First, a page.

Rock throwing

It’s not all sandy beaches here. This quality rock-throwing area is at the end of the promenade.

The main landmark in El Campello is a circular tower, originally built in the 1500s to warn of pirates. The tower is featured in the city’s logo and other prominent depictions of the city. The tower sits above the marina and there is a fish market there as well, which we have yet to visit.

We chose El Campello as our destination as it’s quite near a school that we found for Z, a beautiful bilingual Montessori, called Montessori House. Z started school this week and so far he’s off to a great start.

All about El Campello

Condo in El Campello

Another interesting condo building in El Campello.

The total population here is about 24,000, according to the city’s web site, but they say that swells to 100,000 in the summer, which I believe. A lovely promenade lies between the beach and the town and it is packed with locals taking their nightly stroll in the evenings and with tourists looking for food and drinks. Beaches can be full on nice days in the summer, but never uncomfortably so. The water is incredibly warm and shallow quite a ways out. You might think all of that would draw out the party bros and drunk co-eds, but you’re much more likely to see a 70-something pensioner risking her hip dancing to terrible music than the oonz-oonz-oonz of the younger party scene. There are lots of kids around, mostly Spanish and it’s generally a walkable (except when it’s too hot), peaceful town.

We’re likely overpaying a bit for our condo, which we found through AirBnB at €1,300/month. But we have two bathrooms and three bedrooms and we’re on the beach with an incredible view from our balcony. Hard to beat it.

There is a modern tram system that runs from here (and farther north) into Alicante city, which has been handy and affordable. There is also a very nice bus system, which we use frequently, but their ability to keep to their posted schedule leaves us mistrusting it.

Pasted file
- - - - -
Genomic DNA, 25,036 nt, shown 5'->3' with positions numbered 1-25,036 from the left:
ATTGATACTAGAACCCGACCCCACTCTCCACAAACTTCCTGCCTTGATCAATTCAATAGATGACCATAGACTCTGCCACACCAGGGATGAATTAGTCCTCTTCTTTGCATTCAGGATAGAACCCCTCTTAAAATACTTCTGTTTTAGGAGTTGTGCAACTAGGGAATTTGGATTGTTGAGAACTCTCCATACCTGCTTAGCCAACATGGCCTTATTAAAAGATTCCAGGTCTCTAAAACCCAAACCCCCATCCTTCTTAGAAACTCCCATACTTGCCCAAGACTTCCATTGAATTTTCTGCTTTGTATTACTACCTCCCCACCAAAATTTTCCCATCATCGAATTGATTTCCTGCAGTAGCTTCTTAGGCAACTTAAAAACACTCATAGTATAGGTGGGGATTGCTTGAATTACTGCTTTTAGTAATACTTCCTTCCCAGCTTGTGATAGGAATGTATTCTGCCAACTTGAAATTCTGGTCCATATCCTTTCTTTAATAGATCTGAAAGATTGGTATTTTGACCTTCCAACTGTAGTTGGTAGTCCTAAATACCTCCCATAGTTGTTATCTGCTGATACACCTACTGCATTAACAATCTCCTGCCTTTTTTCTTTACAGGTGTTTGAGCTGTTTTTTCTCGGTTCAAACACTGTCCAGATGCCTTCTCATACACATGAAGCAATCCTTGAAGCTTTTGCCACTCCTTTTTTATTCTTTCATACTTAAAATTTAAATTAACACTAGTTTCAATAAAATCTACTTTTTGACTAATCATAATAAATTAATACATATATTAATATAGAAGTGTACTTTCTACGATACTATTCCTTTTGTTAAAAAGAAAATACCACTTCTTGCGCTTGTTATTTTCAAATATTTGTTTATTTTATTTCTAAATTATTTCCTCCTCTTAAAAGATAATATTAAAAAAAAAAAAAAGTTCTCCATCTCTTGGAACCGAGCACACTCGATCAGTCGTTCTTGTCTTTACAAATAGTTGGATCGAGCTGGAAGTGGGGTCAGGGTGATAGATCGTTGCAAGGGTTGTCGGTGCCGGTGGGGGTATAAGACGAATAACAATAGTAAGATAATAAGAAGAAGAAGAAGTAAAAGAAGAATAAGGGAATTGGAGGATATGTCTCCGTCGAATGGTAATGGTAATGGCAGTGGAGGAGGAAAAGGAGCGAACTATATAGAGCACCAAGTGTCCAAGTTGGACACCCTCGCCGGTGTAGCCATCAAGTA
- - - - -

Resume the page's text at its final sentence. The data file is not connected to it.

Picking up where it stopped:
Right below the tower is an ancient archaeological site, which we have yet to explore. Apparently the site features remains of several civilizations, going back to the Bronze age. I’ll definitely post more about that once I have the chance to get over there.

Indian food in El Campello

Yep, that is delicious, authentic Indian food!

Food has been typically Spanish for the most part, but given the number of tourists coming through here, there are a few other options we’ve tried, including British Fish & Chips and Indian food. We’ll definitely do our best to entice you into a visit with some food posts.

In addition to lovely El Campello itself, there are a number of surrounding neighborhoods and towns, which we have yet to visit. I hope to take you on a tour of a few of those in the coming days.

More soon!

The first step


Every blog begins with a first post and this is ours. We have no idea where this will end up or what we’re going to say, but we feel the need to capture our thoughts and images as we go along, mostly for ourselves but we hope some of you will enjoy our posts as well.

Who are we? Just your typical family of three: Myself, my lovely wife, Shelley, and our son (who we’ll call “Z” here) has just turned five. Up until our departure this year, we were living happily in Seattle and as I write this are based in El Campello, Spain, just outside Alicante.

We are here so our son can attend school, to soak up the Spanish language and culture, explore Europe and to take a break from the grind back home. We’ve dreamed often of what it’d be like to live outside the U.S. for some time and with some effort we’ve managed to make it happen.

Where will our path lead next? Follow our footsteps and find out along with us!